As applications begin to come in, use a hiring matrix—a simple numerical rubric to assess applicants—to sort and filter for the best candidates. Your matrix can address a variety of criteria, including:
- Work history
- Leadership skills
- Interpersonal skills
- Writing skills
Additionally, as you move toward selecting an employee, a hiring matrix can help you make the right hiring decision according to your established criteria.
Leverage Talent Management Software
You may have hundreds if not thousands of applications for a single position. Instead of reading every single one, save time and effort by using software to source, screen, interview, and track talent. Not only does talent management software make your life easier, candidates appreciate the more streamlined, direct experience it offers them.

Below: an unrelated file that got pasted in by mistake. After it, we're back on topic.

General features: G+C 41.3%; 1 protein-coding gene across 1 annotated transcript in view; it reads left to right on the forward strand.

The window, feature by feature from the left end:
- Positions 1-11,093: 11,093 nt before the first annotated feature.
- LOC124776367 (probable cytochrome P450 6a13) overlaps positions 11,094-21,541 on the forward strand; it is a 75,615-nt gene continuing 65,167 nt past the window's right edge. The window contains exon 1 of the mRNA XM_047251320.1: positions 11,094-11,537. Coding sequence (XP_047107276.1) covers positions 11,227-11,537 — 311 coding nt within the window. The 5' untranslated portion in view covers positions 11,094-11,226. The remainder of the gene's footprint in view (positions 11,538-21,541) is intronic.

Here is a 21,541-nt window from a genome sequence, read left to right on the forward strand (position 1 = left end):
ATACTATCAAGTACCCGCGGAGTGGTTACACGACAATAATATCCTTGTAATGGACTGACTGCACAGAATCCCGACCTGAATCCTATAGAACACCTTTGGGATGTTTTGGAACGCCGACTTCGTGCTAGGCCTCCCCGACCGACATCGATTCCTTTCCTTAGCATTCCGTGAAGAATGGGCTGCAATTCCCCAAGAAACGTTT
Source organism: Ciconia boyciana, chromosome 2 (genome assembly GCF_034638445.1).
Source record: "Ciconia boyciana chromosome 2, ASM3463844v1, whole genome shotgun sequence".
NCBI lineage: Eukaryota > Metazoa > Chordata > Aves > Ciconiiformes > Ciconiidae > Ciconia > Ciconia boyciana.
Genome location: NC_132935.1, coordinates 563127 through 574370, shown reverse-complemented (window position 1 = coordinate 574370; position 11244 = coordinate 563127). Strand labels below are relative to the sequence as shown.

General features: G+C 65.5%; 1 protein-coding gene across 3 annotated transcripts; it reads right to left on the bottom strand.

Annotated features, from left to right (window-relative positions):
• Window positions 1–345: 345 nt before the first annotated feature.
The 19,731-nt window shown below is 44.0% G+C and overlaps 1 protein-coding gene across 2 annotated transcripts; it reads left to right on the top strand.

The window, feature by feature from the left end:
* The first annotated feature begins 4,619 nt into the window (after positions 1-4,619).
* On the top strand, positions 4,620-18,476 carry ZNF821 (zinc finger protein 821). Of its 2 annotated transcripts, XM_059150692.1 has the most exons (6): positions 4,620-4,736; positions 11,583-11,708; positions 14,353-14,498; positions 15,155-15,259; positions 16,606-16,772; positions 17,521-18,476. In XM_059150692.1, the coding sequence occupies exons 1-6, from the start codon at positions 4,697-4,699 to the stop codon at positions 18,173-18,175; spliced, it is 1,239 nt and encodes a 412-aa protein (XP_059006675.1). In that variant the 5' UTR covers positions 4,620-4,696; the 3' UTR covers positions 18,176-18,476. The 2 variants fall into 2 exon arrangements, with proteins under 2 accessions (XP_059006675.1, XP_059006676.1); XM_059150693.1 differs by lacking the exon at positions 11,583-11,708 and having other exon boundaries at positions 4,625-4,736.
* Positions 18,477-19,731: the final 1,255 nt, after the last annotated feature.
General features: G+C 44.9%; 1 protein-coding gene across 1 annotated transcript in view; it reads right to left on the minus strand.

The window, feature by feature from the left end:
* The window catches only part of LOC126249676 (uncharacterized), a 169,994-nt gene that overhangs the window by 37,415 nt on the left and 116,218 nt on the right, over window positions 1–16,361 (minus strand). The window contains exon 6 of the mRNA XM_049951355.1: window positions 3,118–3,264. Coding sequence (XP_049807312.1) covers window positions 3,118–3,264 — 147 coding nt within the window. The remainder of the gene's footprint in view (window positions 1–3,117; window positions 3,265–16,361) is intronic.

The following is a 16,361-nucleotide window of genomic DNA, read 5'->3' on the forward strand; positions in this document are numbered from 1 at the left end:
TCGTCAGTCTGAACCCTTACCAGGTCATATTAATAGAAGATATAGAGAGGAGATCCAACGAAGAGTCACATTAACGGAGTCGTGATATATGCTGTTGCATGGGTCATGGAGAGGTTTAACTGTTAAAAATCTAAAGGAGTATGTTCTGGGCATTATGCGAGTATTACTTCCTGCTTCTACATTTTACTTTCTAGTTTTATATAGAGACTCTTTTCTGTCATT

Moreover, as you move on to the next phase of choosing your employee, your software alongside your delegated team and hiring matrix can help clarify your final decision.
Hopefully, you now have a generous pool of highly-qualified prospective employees. Now comes the hard part. Choosing the right candidate is a big deal, especially when replacing an employee can cost businesses 50 to 60 percent of that employee’s salary!
Therefore, pick your future employee carefully. Ideally, you want your employees to stay with your business, take on leadership roles, and help you grow into new markets.
Establish a Clear Interview Process
Before you move forward in the hiring process to interview your top candidates and check their references, you need a process for what your interviews will look like. This should include:
- Preparing a script and list of questions that you’ll ask every candidate
- Having your hiring matrix on hand
- Meeting in-person or over video (and recording meetings for review)